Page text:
Publishers' Assistant actually features a number of Sales vs. Returns reports. In the interest of giving credit where credit is due, we would like to thank some of our users who have requested these reports and aided in their specification:

All of the Sales vs. Returns reports appear on the Sales Reports menu. Here's a partial list:

Sales vs. Returns

(Sales vs. Returns Report) The "Sales vs. Returns" report shows you returns as a percentage of sales for each customer. The detail version of this report will list the individual invoices and returns. You may notice in these reports that it's possible to have returns outrun your sales for the period being reported.

Sales vs. Returns Descending

(Sales vs. Returns Report) You can quickly gain some perspective about the relative performance of your customers by looking at the "Sales vs. Returns Descending" report. This report sorts your customers by the amount of returns (in dollars) in descending order. So, the customers that return the most will appear at the top of the report. In this sample report, the Enormous Book Company is at the top of our list!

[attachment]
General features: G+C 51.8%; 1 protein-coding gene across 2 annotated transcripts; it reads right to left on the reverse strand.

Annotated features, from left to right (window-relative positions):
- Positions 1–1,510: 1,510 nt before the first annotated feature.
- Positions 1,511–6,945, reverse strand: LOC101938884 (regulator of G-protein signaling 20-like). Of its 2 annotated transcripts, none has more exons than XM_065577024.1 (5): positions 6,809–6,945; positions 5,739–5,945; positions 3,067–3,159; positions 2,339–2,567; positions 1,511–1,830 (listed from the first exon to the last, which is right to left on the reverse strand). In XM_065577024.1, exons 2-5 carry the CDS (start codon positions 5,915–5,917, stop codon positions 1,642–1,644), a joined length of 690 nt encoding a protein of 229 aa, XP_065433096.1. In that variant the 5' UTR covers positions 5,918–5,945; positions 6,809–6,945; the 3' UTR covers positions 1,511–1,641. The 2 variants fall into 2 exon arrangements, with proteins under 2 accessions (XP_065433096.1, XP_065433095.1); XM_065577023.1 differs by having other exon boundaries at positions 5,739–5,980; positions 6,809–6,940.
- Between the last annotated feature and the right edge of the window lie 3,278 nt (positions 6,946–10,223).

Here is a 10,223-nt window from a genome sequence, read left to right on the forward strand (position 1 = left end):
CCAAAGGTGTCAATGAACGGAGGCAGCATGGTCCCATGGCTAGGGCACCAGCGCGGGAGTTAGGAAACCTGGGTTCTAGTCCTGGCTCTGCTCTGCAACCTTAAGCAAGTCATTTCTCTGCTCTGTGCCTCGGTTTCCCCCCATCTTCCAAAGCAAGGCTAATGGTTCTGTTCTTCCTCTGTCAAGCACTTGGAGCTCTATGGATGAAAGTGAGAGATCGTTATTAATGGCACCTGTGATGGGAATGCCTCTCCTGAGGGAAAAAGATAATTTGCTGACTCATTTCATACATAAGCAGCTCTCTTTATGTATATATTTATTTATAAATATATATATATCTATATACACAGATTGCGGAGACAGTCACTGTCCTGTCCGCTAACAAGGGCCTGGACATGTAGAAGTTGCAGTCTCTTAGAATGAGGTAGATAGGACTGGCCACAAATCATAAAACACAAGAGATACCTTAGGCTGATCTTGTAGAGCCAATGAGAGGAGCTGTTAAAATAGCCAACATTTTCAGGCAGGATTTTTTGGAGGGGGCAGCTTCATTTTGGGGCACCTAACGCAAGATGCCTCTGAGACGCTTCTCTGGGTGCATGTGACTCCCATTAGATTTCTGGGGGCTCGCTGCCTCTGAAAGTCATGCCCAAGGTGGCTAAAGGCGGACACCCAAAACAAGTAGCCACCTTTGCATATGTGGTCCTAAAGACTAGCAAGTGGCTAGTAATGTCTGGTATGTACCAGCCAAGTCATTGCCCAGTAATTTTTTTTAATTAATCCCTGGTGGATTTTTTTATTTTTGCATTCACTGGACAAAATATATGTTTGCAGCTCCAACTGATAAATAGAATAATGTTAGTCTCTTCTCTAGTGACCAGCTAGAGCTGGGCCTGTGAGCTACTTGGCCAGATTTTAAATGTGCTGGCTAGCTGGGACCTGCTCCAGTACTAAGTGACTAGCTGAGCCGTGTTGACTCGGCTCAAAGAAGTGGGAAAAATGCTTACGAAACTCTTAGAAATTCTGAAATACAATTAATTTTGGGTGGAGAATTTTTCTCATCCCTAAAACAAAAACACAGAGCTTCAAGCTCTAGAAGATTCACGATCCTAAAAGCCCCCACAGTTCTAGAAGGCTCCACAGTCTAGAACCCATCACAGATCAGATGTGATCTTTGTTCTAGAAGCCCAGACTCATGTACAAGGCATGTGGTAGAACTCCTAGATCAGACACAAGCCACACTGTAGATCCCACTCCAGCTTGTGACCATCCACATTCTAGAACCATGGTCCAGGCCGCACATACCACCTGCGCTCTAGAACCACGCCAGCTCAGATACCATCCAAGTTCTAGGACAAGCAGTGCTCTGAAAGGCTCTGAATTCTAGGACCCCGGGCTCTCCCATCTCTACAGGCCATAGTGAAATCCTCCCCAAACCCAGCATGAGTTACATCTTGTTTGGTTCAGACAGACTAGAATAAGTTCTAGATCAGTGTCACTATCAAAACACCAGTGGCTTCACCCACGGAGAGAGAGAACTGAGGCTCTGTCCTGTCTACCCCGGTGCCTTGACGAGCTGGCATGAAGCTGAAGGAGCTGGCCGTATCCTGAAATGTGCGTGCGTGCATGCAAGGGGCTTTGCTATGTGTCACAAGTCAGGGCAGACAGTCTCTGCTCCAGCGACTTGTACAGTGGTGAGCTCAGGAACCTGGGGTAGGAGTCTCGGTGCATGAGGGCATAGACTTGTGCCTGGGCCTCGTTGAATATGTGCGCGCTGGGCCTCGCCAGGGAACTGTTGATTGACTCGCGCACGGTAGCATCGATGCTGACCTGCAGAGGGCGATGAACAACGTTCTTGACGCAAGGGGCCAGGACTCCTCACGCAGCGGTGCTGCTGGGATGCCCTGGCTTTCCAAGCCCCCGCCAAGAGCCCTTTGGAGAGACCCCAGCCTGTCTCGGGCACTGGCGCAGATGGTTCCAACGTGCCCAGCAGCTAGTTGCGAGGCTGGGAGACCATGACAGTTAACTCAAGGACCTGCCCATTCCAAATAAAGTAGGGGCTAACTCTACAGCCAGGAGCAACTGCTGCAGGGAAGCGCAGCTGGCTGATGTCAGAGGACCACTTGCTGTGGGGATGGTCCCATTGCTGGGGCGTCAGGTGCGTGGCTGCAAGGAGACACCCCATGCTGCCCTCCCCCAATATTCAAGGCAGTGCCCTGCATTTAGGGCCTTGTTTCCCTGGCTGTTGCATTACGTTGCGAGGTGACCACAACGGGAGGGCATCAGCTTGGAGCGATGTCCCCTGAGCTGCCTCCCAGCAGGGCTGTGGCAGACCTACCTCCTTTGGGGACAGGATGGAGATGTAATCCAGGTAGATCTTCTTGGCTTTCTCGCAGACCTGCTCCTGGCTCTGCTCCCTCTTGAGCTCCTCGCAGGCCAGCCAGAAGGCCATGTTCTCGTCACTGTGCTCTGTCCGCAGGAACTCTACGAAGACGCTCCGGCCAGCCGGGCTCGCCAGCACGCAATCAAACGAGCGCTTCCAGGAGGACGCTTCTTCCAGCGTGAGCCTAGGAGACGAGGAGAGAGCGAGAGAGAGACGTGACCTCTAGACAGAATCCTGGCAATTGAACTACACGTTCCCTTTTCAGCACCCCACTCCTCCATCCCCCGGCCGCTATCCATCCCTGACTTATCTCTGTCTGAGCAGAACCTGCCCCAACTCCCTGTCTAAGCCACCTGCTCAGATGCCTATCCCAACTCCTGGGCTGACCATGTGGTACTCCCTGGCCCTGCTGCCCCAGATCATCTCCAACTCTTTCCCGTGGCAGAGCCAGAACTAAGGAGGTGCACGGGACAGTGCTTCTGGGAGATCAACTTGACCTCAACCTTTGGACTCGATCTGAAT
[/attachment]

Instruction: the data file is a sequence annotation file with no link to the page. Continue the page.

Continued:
Which titles are Enormous Book Company ordering and then returning?

Sales vs. Returns by Title by Customer

(Sales vs. Returns By Title By Customer) The "Sales vs. Returns by Title by Customer" shows the titles ordered and returned in detail. That gives you a pretty good picture of how the buyer is doing with each of your titles, as well as how one title compares with another.

One thing to look for is whether a particular title is being ordered and returned in the same period. Some of the major book buyers have multiple locations. One location may not know that the book they need is slated to be returned from another location.

On this point, Steve Carlson of Upper Access Publishing offers that "'Enormous' wholesalers and chains never put back into stock the returns they receive from bookstores. They simply ship them back to the publishers, even on the same day as ordering more."

Sales History for a Title

(Sales History Report) While writing this article, I was curious to see what the life span of a title looked like visually. So, I exported data from Publishers' Assistant to graph it using Microsoft Excel. Click on the icon at the left to view the Excel document that was generated.